The Wrong Number

Joe Lavin's Humor Column

The Wrong Number

July 12, 1996

This piece is from my recent book which you can buy here

The following is a true story. We all have that one special bizarre story from our lives that we like to tell at parties; mine is about the time I was arrested for drunk driving 1,500 miles from where I was sleeping.

It was 3:30 of the morning after my 20th birthday when in Princeton, Massachusetts my parents were awaken by a phone call from a complete stranger. As my mother answered, the caller slurred, "Hi, Mum? It's me. . . . I'm in jail for drunk driving."

Now, I should point out three important facts:

1. I was not in jail for drunk driving. I was peacefully asleep in my St. Louis dorm room.
2. I am an only child.
3. At this moment, my mother, wonderful woman that she is, entered parental idiot mode.

Somehow, she believed that she was talking to me. I still don't get it, but for the next five minutes she talked with this drunk kid, all the time assuming it was me - her one and only child. I had obviously not made that memorable an impression during my first twenty years.

Because "I" was drunk off my ass, my parents got little information out of me. They didn't even find out what jail I was in. They assumed it was in St. Louis, but they had absolutely no concrete information. For a half hour, they panicked. My mother wanted to call a lawyer. My father, meanwhile, was all for letting me stay in jail because "it'll teach him a lesson." Great. . . er, thanks, Dad. I guess I have learned a lesson. If I get in trouble, don't call Dad.

My parents desperately needed more information, so my mother called my roommate to see if he knew what had happened. I answered the phone. This was not what she expected.

"Joe, what are you doing there?!"

"Mom? What are you - It's four in the morning!"

"But what are you doing there?"

"I'm in bed sleeping! It's four in the morning!"

"No, you're not. You're supposed to be in jail."

"What? What are you talking about?"

"We just got a call from you. You're in jail for drunk driving."

"I'm in my room. Sleeping!" And in case they had missed my earlier point: "It's four in the morning!"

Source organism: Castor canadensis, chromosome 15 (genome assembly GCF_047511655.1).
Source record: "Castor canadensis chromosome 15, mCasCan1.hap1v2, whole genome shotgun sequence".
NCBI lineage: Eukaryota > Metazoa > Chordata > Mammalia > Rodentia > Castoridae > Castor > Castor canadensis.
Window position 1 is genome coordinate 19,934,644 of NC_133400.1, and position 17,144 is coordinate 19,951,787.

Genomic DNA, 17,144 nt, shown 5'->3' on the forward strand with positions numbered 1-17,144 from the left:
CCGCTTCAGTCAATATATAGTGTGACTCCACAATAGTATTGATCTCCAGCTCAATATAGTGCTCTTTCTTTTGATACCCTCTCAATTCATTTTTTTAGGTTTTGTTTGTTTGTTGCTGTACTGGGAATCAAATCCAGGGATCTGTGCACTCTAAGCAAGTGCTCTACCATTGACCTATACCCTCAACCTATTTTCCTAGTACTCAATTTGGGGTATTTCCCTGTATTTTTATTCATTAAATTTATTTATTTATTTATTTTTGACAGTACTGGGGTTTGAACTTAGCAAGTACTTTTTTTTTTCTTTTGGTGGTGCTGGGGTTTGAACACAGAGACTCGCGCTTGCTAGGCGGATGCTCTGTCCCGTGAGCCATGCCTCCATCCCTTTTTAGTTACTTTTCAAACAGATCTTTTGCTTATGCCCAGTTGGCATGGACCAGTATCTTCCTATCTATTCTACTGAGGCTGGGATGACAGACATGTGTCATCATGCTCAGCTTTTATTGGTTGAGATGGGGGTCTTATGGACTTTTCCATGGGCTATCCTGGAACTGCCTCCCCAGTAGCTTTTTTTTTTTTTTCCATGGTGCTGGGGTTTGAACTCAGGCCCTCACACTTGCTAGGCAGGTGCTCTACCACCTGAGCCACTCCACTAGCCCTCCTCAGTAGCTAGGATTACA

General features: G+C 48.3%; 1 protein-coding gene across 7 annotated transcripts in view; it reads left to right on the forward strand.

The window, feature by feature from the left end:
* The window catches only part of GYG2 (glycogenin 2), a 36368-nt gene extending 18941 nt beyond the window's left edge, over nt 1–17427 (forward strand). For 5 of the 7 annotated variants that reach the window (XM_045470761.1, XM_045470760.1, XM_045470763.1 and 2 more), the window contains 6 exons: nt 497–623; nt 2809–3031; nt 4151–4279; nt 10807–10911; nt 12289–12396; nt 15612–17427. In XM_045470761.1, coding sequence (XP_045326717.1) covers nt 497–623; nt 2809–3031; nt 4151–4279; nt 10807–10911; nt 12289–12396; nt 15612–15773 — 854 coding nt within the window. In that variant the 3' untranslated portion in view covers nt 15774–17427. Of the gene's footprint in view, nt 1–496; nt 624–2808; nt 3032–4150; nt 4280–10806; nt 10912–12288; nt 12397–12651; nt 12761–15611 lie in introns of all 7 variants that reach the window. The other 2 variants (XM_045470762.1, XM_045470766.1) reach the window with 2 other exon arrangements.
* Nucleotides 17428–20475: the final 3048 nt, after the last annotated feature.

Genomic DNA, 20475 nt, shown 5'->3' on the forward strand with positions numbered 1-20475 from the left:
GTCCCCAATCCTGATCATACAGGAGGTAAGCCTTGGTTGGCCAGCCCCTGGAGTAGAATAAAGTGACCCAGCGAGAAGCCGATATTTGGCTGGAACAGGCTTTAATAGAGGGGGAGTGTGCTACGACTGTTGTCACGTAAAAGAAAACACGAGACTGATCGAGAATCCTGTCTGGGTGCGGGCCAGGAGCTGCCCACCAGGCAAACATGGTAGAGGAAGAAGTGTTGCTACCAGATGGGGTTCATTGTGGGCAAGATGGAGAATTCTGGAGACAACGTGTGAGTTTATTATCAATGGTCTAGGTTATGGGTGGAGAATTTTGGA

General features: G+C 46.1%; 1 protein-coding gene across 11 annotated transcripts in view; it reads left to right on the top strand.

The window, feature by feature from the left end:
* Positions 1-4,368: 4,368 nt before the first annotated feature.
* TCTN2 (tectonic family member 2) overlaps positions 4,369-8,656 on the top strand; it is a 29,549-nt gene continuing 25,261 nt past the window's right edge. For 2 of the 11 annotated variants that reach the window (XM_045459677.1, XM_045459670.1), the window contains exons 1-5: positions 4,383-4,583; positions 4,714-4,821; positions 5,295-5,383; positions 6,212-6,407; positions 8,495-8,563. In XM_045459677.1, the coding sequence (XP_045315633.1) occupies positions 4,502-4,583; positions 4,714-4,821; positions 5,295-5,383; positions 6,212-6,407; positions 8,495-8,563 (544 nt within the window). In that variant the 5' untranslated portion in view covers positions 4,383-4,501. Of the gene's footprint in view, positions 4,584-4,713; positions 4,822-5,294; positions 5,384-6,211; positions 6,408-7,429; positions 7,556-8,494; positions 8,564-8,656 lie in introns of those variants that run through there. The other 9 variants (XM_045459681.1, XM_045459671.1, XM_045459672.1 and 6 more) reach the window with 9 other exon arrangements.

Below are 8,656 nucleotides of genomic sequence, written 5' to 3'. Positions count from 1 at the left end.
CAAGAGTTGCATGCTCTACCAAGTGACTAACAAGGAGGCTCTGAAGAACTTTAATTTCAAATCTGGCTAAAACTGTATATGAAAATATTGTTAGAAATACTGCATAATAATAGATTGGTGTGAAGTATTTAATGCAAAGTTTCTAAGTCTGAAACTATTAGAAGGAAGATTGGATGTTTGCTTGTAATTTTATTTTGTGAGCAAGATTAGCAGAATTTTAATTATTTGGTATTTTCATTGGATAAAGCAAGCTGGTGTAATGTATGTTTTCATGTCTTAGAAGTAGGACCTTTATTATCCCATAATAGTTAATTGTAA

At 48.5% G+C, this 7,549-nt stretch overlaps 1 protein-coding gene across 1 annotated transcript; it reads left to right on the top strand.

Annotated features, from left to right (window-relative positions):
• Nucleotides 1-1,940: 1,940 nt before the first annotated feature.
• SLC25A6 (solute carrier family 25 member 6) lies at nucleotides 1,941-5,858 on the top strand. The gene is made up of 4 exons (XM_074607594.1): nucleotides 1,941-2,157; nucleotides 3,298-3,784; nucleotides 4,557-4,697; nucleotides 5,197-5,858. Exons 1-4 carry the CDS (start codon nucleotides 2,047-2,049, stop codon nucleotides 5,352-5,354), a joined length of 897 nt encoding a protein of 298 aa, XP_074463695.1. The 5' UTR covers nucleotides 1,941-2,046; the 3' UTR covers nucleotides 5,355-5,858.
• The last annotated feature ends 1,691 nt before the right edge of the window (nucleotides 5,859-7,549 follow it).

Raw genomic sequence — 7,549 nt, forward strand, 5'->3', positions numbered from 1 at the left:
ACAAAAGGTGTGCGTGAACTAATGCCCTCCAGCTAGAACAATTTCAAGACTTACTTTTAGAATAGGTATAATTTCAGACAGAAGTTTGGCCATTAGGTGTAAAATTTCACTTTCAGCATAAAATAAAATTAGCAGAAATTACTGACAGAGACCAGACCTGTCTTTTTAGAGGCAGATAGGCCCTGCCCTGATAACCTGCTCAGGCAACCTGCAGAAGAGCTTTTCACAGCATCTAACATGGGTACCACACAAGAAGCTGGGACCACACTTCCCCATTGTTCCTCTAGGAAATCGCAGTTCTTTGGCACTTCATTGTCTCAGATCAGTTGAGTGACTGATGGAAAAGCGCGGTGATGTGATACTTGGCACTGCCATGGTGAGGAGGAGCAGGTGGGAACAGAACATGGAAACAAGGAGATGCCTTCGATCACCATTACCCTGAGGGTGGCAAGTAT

And then came my favorite question: "Are you in jail or are you in your room?"

My sarcasm decided to wake up. "Yeah, Mom. I'm in jail," I snapped back. "I just had my calls forwarded here." At this point, my father got on the phone to find out exactly what was happening with his apparently drunken, no good, loser son who might as well just stay in jail because sure as hell no one was gonna be posting bail any time soon. The whole charade began again.

"No, Dad, I'm not in jail," I kept explaining.

My parents couldn't figure this out. It seemed as if they were angry with me for not getting arrested. "You said you were in jail, damnit! Why aren't you in jail?" I felt horrible for disappointing them like that, but what could I do? I simply wasn't in jail. Eventually, I yelled enough, and they yelled enough, so that we all realized I hadn't been arrested. I was finally allowed to go back to sleep, but the grade on the test I had the next morning was not at all impressive.

Meanwhile, somewhere in a jail cell, sat a very confused and inebriated young man. Initially, I thought it was a practical joke. The guy in my dorm who liked to call up Domino's to order pizza with fetuses on it was a prime suspect. But I have concluded that no one would have thought to commit a practical joke that elaborate. No one would have assumed that my mother wouldn't recognize my own voice.

That year, there was a misprint in our small town's phone book. I found out later that my parent's number was accidentally listed next to another family's name, so the kid on the phone could have belonged to that family. Quite possibly, this kid was too drunk to remember his number and had a police officer look it up in the phone book. He then dialed my parent's number, at which point my lovely mother answered.

Looking back, my night might have been unpleasant, but it was nothing compared to the night of this person, who used his one precious phone call to have a five minute chat with my Mom. It is now nine years later. I only hope he's not still sitting in that jail cell.

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